Steven Landsburg has an opinion piece in the NY Times today in which he extols the benefits of free trade and rails against the protectionists:
Suppose, after years of buying shampoo at your local pharmacy, you discover you can order the same shampoo for less money on the Web. Do you have an obligation to compensate your pharmacist? If you move to a cheaper apartment, should you compensate your landlord? When you eat at McDonald’s, should you compensate the owners of the diner next door? Public policy should not be designed to advance moral instincts that we all reject every day of our lives.
This strikes me as a bizarre analogy: how often does a community rally in support of local businesses when Wal-Mart or Woolworths moves in and puts the local dairy out of business? We read about such stories all the time in the newspaper and unsurprisingly so. Humans are tribal by nature and rally to protect ‘their’ people. In a small town the local dairy owner is one of ‘us’, while the new mega-mart represents a threat by ‘them’. On a national level instincts are similar: the people of a nation don’t like to see their own hurt by ‘them’ and are happy to support protectionist policies that protect ‘us’.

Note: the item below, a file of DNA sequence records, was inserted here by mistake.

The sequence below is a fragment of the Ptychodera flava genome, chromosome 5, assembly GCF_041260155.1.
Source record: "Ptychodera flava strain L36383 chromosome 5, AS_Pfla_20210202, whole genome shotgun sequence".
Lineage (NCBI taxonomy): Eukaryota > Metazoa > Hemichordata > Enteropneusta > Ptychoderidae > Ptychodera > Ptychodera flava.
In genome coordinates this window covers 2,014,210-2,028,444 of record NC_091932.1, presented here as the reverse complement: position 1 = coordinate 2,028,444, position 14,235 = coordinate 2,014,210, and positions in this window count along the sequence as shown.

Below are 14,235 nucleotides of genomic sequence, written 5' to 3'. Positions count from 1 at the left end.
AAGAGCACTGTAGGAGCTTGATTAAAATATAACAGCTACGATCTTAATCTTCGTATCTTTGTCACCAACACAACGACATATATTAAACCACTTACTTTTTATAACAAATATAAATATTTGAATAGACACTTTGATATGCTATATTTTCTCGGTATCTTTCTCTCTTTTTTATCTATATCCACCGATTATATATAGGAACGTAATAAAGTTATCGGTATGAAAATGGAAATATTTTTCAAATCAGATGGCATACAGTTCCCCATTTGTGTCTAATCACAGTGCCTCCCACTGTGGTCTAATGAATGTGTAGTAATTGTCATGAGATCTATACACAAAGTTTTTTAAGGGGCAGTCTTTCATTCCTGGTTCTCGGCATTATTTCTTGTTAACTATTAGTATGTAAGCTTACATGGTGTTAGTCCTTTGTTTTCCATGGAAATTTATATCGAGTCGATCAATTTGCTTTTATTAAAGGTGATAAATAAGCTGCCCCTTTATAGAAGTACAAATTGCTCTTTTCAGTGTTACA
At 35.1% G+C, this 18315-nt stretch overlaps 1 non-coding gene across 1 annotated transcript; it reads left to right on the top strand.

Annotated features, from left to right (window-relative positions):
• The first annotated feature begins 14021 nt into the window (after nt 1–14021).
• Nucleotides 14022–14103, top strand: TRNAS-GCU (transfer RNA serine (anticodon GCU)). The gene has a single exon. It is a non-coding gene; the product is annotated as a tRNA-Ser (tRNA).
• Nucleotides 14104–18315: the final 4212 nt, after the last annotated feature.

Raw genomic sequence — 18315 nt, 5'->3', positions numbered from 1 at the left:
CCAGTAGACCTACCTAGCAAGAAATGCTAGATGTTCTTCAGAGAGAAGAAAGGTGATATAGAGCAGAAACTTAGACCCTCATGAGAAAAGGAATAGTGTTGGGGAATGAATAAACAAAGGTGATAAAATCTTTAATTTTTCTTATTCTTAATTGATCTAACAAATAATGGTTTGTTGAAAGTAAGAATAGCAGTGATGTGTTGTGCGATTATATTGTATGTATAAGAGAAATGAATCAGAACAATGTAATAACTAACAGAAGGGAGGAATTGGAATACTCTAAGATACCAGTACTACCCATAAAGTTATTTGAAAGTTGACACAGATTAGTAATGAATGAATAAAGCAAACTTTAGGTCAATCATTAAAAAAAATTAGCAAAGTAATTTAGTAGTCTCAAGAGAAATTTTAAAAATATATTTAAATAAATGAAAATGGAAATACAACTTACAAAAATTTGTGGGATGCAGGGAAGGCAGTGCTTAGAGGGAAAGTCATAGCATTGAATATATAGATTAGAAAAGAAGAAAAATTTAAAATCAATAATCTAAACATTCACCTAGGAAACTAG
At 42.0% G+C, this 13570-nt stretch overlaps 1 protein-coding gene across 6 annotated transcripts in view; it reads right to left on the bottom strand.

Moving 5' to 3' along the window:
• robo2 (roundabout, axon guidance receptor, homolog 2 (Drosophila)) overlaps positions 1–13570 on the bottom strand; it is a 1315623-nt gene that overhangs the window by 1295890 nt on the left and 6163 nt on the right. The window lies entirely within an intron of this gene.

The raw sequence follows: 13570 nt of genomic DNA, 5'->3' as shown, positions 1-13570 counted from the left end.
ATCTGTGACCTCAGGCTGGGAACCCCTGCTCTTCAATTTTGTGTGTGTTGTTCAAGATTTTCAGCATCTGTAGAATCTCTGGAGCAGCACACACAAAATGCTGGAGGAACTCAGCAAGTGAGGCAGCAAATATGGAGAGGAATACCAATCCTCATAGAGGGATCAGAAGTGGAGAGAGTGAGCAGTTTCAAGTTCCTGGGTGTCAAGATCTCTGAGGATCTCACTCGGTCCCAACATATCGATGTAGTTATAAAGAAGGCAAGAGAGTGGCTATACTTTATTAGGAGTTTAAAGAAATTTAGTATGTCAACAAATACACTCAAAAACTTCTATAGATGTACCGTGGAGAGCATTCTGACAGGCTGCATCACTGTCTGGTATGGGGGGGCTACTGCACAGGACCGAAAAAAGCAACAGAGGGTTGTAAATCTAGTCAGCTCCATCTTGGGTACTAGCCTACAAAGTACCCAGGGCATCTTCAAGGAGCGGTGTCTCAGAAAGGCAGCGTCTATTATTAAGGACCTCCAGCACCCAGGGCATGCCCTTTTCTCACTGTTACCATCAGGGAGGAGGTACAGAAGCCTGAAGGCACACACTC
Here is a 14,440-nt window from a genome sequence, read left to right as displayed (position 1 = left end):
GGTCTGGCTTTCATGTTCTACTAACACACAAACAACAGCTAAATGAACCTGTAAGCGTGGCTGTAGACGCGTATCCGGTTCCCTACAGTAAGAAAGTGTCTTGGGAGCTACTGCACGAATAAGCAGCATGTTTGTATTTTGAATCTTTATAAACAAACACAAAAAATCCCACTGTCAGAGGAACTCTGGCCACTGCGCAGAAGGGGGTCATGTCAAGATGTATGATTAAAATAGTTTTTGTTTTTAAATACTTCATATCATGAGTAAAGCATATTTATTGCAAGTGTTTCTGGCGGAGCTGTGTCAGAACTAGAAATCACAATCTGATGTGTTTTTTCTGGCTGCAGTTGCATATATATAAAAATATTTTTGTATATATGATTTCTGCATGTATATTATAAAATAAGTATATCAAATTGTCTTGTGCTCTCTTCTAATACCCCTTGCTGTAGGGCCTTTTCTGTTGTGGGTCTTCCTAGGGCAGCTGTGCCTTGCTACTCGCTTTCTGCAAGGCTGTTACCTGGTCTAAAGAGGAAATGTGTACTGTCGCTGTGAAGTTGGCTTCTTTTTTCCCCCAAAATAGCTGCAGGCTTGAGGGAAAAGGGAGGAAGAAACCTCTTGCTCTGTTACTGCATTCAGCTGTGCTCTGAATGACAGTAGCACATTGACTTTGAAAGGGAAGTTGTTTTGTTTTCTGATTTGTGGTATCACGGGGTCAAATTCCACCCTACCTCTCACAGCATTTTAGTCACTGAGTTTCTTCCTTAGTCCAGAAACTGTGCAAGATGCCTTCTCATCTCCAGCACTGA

I don’t mean to claim that protectionism is beneficial to a country, but it does seem to be a natural consequence of our tribalism. As long as we have clearly defined nations each will try to protect its own. Of course, Landsburg may reply that a nation does benefit overall from free trade, even if there may be a few losers in the process. However, the loss averse nature of humans means that we will always take those losses harder than any gains of equal magnitude. It’s not crazy for people to advocate protectionist policies in spite of the evidence that they reduce welfare: it’s natural and predictable.
Other comment from Dani Rodrik, who points out that economists are really just laypeople when it comes to matters of morality but sides against Landsburg anyway, and Megan McArdle, who bashes the bashers.